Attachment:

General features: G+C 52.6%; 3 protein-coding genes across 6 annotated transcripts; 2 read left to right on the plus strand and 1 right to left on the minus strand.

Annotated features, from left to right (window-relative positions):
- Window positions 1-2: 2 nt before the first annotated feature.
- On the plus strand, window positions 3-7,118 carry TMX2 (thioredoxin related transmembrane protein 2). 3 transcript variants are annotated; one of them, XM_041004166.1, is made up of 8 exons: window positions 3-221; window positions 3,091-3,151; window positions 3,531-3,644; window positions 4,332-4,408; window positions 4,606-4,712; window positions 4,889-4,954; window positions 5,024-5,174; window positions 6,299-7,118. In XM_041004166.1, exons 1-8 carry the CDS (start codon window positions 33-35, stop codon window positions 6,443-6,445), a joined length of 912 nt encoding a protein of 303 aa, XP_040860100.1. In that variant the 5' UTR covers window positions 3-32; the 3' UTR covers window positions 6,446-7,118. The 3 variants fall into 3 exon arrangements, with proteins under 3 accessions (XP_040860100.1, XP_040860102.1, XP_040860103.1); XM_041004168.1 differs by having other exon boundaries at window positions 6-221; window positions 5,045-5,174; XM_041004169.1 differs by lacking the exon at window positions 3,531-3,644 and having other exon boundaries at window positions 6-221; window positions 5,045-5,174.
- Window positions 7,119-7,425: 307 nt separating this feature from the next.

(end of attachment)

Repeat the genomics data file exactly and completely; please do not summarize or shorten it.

General features: G+C 52.6%; 3 protein-coding genes across 6 annotated transcripts; 2 read left to right on the plus strand and 1 right to left on the minus strand.

Annotated features, from left to right (window-relative positions):
- Window positions 1-2: 2 nt before the first annotated feature.
- On the plus strand, window positions 3-7,118 carry TMX2 (thioredoxin related transmembrane protein 2). 3 transcript variants are annotated; one of them, XM_041004166.1, is made up of 8 exons: window positions 3-221; window positions 3,091-3,151; window positions 3,531-3,644; window positions 4,332-4,408; window positions 4,606-4,712; window positions 4,889-4,954; window positions 5,024-5,174; window positions 6,299-7,118. In XM_041004166.1, exons 1-8 carry the CDS (start codon window positions 33-35, stop codon window positions 6,443-6,445), a joined length of 912 nt encoding a protein of 303 aa, XP_040860100.1. In that variant the 5' UTR covers window positions 3-32; the 3' UTR covers window positions 6,446-7,118. The 3 variants fall into 3 exon arrangements, with proteins under 3 accessions (XP_040860100.1, XP_040860102.1, XP_040860103.1); XM_041004168.1 differs by having other exon boundaries at window positions 6-221; window positions 5,045-5,174; XM_041004169.1 differs by lacking the exon at window positions 3,531-3,644 and having other exon boundaries at window positions 6-221; window positions 5,045-5,174.
- Window positions 7,119-7,425: 307 nt separating this feature from the next.